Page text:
Five Family-Friendly Winter Activities

Five fun ways to get outside and make the most of the season

by Pink&Blue Contributor
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By: Melanie Lam

Grab Those Skis and Hit Your Favourite Ski Hill!

Fingers crossed we get an early ski season this year. Most ski programs allow children as young as three to take lessons. For snowboarding, kids generally have to be at least six years old. Most ski hills can make their own snow. However, if the temperature is too mild, smaller locations may have to wait to open and the larger locations may have fewer available hills.

Smaller city-run Centennial Park in Etobicoke and Earl Bales Park have racing programs for children as young as six or seven years years of age. These parks also have a freestyle terrain park for advanced skiers and snowboarders which includes rails, boxes and jumps (lessons are for children nine years and older).

At Glen Eden in Milton and Lakeridge in Uxbridge, you can ski, snowboard, take lessons, try out the terrain park and go tubing. Children must be 42″ or taller for tubing. If you’re looking for winter birthday party ideas, Glen Eden offers tubing birthday party packages. I may have to put this on my list for my daughter and son who are winter babies!

Here’s a list of other ski hills near Toronto:

Uplands Ski Centre in Thornhill

Snow Valley in Barrie (~ hour north of Toronto)

Hockley Valley Resort (~1.5 hours north of Toronto)

Blue Mountain (~2.5 hours north of Toronto)

Horseshoe Valley (~1.5 hours north of Toronto)

Chicopee (~1.5 hours west of Toronto)

Make a Snowman

Your snowman will fall apart quickly unless you use packing snow. In order to avoid disappointing your kids, test out the snow first. When your masterpiece is complete, don’t forget to take a picture of your proud little artists!

Ride Down a Hill in a Toboggan

Young and old can enjoy tobogganing. Make sure you dress warmly and pick a spot that’s not too busy or icy. If your child is young, get a toboggan big enough for you to go down together. Do wear a helmet! As the CBC reported a few years ago, “tobogganing and skiing are among the most dangerous activities linked to concussion.”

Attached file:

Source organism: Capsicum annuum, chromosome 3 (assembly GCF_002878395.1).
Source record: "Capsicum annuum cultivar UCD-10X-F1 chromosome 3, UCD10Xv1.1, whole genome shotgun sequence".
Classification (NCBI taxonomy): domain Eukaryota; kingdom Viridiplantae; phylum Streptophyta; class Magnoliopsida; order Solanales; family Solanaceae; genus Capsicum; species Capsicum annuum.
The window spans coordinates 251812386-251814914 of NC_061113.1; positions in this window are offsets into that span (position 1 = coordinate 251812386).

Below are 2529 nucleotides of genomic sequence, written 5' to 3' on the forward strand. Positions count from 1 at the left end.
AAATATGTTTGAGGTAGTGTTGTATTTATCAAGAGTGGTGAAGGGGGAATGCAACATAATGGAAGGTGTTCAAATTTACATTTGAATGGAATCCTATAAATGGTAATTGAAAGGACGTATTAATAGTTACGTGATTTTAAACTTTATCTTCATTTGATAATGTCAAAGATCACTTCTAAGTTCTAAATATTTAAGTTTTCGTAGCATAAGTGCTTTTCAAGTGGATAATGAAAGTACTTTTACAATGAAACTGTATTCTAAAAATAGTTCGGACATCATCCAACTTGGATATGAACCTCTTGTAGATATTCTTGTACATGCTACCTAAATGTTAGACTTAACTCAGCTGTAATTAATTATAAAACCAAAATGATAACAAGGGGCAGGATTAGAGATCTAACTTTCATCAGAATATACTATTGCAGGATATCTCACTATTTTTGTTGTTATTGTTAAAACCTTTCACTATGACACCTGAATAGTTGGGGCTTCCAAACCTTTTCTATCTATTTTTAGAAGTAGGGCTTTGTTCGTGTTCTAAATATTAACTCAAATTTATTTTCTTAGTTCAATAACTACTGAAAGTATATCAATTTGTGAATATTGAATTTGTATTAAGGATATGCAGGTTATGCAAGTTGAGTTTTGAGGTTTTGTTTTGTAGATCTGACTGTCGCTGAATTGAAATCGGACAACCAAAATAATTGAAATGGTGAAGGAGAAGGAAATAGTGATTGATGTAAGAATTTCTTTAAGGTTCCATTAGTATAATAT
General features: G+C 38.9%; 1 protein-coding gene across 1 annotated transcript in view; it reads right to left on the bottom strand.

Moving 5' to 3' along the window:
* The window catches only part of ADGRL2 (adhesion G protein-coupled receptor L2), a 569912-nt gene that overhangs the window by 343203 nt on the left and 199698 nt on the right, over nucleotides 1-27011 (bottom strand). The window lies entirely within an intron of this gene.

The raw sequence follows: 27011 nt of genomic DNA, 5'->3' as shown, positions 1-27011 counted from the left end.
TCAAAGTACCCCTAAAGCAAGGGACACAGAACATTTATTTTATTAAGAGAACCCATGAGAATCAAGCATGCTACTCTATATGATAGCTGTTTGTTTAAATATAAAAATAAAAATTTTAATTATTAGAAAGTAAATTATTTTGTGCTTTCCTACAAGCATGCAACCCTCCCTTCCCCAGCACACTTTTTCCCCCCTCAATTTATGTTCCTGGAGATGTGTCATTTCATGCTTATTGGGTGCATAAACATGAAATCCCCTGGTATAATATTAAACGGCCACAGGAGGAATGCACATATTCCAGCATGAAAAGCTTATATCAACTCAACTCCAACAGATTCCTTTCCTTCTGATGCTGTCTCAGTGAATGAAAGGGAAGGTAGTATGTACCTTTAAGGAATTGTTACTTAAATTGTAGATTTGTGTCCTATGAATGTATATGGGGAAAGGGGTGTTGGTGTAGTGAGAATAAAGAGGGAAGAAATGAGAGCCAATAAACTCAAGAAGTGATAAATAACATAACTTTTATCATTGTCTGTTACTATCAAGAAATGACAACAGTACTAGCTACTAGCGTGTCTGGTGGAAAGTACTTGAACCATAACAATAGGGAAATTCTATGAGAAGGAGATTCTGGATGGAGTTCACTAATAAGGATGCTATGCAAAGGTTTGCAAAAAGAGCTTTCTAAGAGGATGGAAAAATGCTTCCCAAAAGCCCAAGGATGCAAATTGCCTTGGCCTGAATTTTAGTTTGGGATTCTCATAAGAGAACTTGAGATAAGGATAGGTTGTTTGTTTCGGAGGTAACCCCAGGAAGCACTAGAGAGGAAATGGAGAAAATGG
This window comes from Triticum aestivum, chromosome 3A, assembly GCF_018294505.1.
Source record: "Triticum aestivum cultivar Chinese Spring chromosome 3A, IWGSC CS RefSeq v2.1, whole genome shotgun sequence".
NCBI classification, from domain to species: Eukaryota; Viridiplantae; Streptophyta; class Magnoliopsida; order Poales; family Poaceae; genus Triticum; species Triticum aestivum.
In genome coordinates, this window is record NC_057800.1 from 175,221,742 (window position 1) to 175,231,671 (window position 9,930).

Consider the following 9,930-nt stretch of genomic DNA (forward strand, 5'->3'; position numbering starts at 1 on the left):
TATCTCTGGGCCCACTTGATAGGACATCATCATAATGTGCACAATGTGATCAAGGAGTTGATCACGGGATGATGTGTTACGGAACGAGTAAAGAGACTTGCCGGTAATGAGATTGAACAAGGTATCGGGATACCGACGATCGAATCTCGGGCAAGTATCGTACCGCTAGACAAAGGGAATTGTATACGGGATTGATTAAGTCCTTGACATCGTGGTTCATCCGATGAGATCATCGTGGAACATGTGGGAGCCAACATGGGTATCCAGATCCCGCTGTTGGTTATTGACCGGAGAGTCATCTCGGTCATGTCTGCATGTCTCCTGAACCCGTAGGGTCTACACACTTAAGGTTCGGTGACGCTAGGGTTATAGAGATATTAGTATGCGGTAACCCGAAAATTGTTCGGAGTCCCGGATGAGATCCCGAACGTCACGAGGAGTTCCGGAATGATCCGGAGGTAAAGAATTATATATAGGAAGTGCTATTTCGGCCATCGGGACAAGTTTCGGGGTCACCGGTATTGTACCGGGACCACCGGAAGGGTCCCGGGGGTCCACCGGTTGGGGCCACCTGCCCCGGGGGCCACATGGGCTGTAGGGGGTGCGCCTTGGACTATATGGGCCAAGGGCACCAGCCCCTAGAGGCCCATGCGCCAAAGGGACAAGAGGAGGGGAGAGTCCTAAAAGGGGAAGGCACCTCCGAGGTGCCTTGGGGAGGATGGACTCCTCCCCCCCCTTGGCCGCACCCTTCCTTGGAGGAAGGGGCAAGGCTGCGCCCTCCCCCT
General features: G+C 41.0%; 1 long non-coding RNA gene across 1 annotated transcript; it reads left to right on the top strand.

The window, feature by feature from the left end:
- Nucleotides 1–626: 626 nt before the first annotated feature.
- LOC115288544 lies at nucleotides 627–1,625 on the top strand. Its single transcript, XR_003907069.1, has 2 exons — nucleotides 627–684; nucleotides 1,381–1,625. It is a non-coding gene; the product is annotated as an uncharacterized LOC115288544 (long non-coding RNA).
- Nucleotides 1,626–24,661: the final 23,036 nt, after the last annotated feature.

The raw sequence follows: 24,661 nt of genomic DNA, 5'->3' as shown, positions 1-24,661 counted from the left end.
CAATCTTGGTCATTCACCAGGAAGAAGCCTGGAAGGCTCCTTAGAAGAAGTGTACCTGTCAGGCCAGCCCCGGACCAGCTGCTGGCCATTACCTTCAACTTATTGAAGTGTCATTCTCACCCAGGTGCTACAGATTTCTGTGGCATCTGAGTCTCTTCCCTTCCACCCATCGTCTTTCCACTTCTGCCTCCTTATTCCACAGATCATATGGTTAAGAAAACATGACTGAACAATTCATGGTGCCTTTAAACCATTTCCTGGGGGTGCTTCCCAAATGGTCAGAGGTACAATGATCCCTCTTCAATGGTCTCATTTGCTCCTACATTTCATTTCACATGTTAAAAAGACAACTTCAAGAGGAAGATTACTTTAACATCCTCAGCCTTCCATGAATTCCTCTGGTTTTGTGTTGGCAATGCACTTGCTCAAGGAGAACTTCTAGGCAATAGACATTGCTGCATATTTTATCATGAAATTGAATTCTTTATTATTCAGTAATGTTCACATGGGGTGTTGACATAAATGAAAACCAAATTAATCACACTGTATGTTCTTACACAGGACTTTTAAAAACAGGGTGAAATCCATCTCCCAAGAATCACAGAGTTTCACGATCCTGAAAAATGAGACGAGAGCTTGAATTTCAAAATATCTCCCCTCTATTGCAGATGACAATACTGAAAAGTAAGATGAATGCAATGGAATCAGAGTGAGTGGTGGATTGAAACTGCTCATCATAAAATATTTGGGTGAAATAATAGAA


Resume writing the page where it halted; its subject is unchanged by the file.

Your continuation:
For the very young, a nearby neighborhood park with a slightly sloped hill will do. For the more adventurous, check out these favourites:

Jack Darling Park in Mississauga

Centennial Park in Etobicoke

Riverdale Park East in Toronto

Behind Swansea Public School in Etobicoke

Deer Pen Road, which runs alongside High Park Zoo in Toronto’s West End

Grab Your Skates and Hit an Outdoor Ice Rink

Most outdoor skating rinks usually open in late November, weather permitting. Here are some favourite rinks in and around Toronto:

Harbourfront Natrel Rink (near Toronto’s lakefront)
In the summer it’s a canoeing pond. In the winter it’s an ice skating rink. Check out their live web cam hereSkating lessons are offered at the Natrel rink for children ages 3-17.

Brick Works Skating Trail (in Toronto’s East End)
Free skating and limited rentals. Skating lessons are offered here for kids four years and older.

Bronte Creek Provincial Park (in Oakville)
There are heated change rooms, a bonfire area and refreshments at the park’s store. You can also check out their play barn open year round for 1-10-year-olds.

Cedarena (in Markham)
Visit the beautiful Rouge Valley to warm up with hot chocolate and hot apple cider in the old clubhouse.

Colonel Samuel Smith Park (in Etobicoke)
The city’s only ice skating trail located next to the Power House Recreation Centre.

Celebration Square (in Mississauga)
One of the biggest rinks in the GTA. No change facilities or lockers.

Click for a full list of outdoor rinks in Toronto that are operated by the City. Another great resource is this unofficial guide to Toronto’s rinks.

Have a Good Old-Fashioned Snowball Fight

I’m not sure I’d get involved in a serious snowball fight personally. However, a friendly one with my kids when they’re older… why not?

You have to wait for the perfect type of snow: not too dry and not too wet. The type of snow that packs well. It goes without saying, but make sure there’s no ice or rocks in the snowballs when you’re making them as this will hurt when it hits the target!

For younger children, you might want to make a game out of throwing at a stationary target before progressing to a moving target. Not really a snowball fight, but you’re building skill!

If your kids are older and can throw well, set a rule to aim for the waist and down or wear helmets. Keep in mind that many public places ban snowball fights as they can result in injury. Snowball fights are meant to be fun and are not intended to hurt anyone, so make sure everyone is on the same page beforehand. Do agree on a “safe word” if someone gets hurt or wants to stop.

If you’re really serious, here are some tips:

  • Build a good reserve of snowballs beforehand so you don’t waste time making them.
  • Layers of clothing will give you more padding to protect against a hit, and wearing waterproof outer layers will keep you dry and warm longer. Make sure you have a good set of waterproof mittens or extras on-hand.
  • You should be able to dodge most snowballs unless they’re flying everywhere. Be quick on your feet!

Whatever you decide to do this winter, I hope you enjoy spending time with your kids and getting out and making the most of the season. We can’t make the cold go away, so we might as well make the best of it!

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